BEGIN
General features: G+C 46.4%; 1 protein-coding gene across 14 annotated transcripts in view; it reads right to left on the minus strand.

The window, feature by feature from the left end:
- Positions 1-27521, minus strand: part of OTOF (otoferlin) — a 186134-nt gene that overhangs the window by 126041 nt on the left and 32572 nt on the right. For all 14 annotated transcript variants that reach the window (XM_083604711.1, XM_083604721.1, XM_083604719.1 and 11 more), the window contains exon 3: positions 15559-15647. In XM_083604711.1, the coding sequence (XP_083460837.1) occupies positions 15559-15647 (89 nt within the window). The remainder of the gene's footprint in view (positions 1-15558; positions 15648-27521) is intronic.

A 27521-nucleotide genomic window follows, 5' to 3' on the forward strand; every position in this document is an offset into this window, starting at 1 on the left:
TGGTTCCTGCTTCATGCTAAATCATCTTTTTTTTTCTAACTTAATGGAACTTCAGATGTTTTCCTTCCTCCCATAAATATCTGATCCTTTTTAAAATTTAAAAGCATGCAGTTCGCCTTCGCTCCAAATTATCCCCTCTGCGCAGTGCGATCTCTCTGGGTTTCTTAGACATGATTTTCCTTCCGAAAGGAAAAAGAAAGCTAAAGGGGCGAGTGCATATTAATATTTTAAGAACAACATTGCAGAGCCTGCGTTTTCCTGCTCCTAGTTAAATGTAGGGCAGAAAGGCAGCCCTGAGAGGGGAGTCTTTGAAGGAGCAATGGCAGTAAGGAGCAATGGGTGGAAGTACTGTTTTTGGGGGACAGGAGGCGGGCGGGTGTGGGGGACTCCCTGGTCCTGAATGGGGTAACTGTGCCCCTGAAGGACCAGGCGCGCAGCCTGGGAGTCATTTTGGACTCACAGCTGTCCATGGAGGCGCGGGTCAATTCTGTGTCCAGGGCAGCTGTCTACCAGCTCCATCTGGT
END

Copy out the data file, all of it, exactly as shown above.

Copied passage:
General features: G+C 46.4%; 1 protein-coding gene across 14 annotated transcripts in view; it reads right to left on the minus strand.

The window, feature by feature from the left end:
- Positions 1-27521, minus strand: part of OTOF (otoferlin) — a 186134-nt gene that overhangs the window by 126041 nt on the left and 32572 nt on the right. For all 14 annotated transcript variants that reach the window (XM_083604711.1, XM_083604721.1, XM_083604719.1 and 11 more), the window contains exon 3: positions 15559-15647. In XM_083604711.1, the coding sequence (XP_083460837.1) occupies positions 15559-15647 (89 nt within the window). The remainder of the gene's footprint in view (positions 1-15558; positions 15648-27521) is intronic.

A 27521-nucleotide genomic window follows, 5' to 3' on the forward strand; every position in this document is an offset into this window, starting at 1 on the left:
TGGTTCCTGCTTCATGCTAAATCATCTTTTTTTTTCTAACTTAATGGAACTTCAGATGTTTTCCTTCCTCCCATAAATATCTGATCCTTTTTAAAATTTAAAAGCATGCAGTTCGCCTTCGCTCCAAATTATCCCCTCTGCGCAGTGCGATCTCTCTGGGTTTCTTAGACATGATTTTCCTTCCGAAAGGAAAAAGAAAGCTAAAGGGGCGAGTGCATATTAATATTTTAAGAACAACATTGCAGAGCCTGCGTTTTCCTGCTCCTAGTTAAATGTAGGGCAGAAAGGCAGCCCTGAGAGGGGAGTCTTTGAAGGAGCAATGGCAGTAAGGAGCAATGGGTGGAAGTACTGTTTTTGGGGGACAGGAGGCGGGCGGGTGTGGGGGACTCCCTGGTCCTGAATGGGGTAACTGTGCCCCTGAAGGACCAGGCGCGCAGCCTGGGAGTCATTTTGGACTCACAGCTGTCCATGGAGGCGCGGGTCAATTCTGTGTCCAGGGCAGCTGTCTACCAGCTCCATCTGGT